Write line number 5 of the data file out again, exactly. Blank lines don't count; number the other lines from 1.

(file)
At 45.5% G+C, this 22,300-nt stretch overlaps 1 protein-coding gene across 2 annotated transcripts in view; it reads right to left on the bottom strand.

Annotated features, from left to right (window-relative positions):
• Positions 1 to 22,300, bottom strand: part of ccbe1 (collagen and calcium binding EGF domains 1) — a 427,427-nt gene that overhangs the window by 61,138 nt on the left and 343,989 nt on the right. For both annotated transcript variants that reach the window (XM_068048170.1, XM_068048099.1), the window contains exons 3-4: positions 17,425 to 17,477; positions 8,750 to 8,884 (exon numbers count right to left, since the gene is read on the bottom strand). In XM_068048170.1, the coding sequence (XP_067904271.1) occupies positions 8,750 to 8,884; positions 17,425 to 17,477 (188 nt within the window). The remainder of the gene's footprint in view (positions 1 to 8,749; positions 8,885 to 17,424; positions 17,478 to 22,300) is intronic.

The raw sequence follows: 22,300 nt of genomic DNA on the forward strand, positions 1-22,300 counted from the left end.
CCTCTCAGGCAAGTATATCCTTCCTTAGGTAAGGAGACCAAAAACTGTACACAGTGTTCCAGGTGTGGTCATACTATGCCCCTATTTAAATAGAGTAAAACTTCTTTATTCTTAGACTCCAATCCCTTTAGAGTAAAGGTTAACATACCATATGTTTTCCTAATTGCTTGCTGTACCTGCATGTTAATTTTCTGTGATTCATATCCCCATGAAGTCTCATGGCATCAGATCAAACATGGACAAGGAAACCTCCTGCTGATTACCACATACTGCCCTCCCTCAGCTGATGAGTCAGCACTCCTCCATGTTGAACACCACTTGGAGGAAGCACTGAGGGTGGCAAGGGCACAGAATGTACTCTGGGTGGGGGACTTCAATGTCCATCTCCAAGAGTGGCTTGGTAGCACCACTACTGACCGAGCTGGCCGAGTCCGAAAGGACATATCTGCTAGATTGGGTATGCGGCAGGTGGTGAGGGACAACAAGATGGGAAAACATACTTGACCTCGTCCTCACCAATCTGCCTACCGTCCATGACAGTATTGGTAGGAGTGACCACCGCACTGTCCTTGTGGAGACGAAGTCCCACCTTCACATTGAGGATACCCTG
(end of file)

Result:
CCTCTCAGGCAAGTATATCCTTCCTTAGGTAAGGAGACCAAAAACTGTACACAGTGTTCCAGGTGTGGTCATACTATGCCCCTATTTAAATAGAGTAAAACTTCTTTATTCTTAGACTCCAATCCCTTTAGAGTAAAGGTTAACATACCATATGTTTTCCTAATTGCTTGCTGTACCTGCATGTTAATTTTCTGTGATTCATATCCCCATGAAGTCTCATGGCATCAGATCAAACATGGACAAGGAAACCTCCTGCTGATTACCACATACTGCCCTCCCTCAGCTGATGAGTCAGCACTCCTCCATGTTGAACACCACTTGGAGGAAGCACTGAGGGTGGCAAGGGCACAGAATGTACTCTGGGTGGGGGACTTCAATGTCCATCTCCAAGAGTGGCTTGGTAGCACCACTACTGACCGAGCTGGCCGAGTCCGAAAGGACATATCTGCTAGATTGGGTATGCGGCAGGTGGTGAGGGACAACAAGATGGGAAAACATACTTGACCTCGTCCTCACCAATCTGCCTACCGTCCATGACAGTATTGGTAGGAGTGACCACCGCACTGTCCTTGTGGAGACGAAGTCCCACCTTCACATTGAGGATACCCTG